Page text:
And when we finish our writing session and go engage with the world — the complicated, troubling, delightful world — that also helps us. And others. And it helps our writing.

Any moment we are staring the issues straight in the face — whether at a city hall meeting, on the screen of our preferred writing device, marching in the streets, as social media activists, or in the voting booth — we are awake. That is all we can ask of ourselves and each other. To be awake.

The other day, I was leaving a yoga class and I mentioned something about having a big deadline waiting for me at home. The teacher asked what I do and when I told her I was a climate journalist, she said, “You must cry yourself to sleep every night if that’s what you do for work.”

“No,” I replied. “The work is the reason I don’t cry myself to sleep every night.”

Take heart, the reason you care is because you care. What makes you concerned about the world is also what makes you a great writer. It’s the reason your thoughts and ideas are worth reading. The reason you want to put down your writing and do something more altruistic is also the reason you must keep writing.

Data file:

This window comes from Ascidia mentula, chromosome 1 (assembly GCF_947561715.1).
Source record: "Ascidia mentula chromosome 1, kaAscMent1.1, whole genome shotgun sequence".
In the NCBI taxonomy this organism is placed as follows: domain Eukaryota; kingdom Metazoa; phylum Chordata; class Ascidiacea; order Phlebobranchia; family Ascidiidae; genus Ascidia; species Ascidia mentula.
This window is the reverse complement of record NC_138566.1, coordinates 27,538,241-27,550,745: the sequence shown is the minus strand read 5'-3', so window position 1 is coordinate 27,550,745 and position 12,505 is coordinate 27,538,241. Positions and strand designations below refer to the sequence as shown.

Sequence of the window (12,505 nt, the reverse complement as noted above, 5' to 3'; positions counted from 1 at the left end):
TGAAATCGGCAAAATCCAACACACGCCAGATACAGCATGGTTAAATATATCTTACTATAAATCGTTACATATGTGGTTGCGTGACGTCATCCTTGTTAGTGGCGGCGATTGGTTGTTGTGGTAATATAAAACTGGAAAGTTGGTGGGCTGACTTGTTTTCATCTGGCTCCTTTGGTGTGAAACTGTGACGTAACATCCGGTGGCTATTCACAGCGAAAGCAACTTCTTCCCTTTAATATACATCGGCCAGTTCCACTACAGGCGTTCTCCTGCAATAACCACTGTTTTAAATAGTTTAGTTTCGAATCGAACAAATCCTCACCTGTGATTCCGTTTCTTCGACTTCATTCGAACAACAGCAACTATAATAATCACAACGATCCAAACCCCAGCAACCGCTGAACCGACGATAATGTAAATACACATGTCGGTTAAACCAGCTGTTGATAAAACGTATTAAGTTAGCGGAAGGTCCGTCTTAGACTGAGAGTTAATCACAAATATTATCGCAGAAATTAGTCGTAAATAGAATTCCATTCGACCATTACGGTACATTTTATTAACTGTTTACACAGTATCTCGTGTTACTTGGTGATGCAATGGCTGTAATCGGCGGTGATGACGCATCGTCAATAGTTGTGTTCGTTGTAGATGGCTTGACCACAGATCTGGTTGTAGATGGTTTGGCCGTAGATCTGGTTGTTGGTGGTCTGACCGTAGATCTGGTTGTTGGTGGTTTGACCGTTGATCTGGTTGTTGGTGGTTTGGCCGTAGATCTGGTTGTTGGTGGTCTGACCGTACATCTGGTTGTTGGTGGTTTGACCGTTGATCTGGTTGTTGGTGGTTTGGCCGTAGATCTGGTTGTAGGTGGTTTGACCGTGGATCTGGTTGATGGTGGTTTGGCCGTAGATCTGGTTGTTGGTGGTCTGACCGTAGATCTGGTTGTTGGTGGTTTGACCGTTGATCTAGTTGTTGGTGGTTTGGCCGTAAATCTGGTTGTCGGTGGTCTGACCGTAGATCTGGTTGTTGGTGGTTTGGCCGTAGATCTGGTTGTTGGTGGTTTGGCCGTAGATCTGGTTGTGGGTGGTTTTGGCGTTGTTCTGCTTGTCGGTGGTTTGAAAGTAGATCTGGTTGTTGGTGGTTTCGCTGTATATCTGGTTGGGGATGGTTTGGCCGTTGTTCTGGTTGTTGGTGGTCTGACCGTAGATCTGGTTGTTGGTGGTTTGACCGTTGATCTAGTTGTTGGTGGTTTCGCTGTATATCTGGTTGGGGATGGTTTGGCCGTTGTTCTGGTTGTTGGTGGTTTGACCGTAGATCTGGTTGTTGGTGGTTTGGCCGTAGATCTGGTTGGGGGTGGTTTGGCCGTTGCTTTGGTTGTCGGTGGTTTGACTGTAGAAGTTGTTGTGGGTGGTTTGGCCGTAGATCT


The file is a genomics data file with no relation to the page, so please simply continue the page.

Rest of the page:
What makes you concerned about the world is also what makes you a great writer.

--

Emma Pattee is a climate journalist and fiction writer. She has written about climate change forThe Atlantic,The New York Times,The Washington Post,The Guardian, and more.

Her fiction has appeared in many literary magazines and her debut novel,TILT, is forthcoming from Simon & Schuster. Pre-order it here.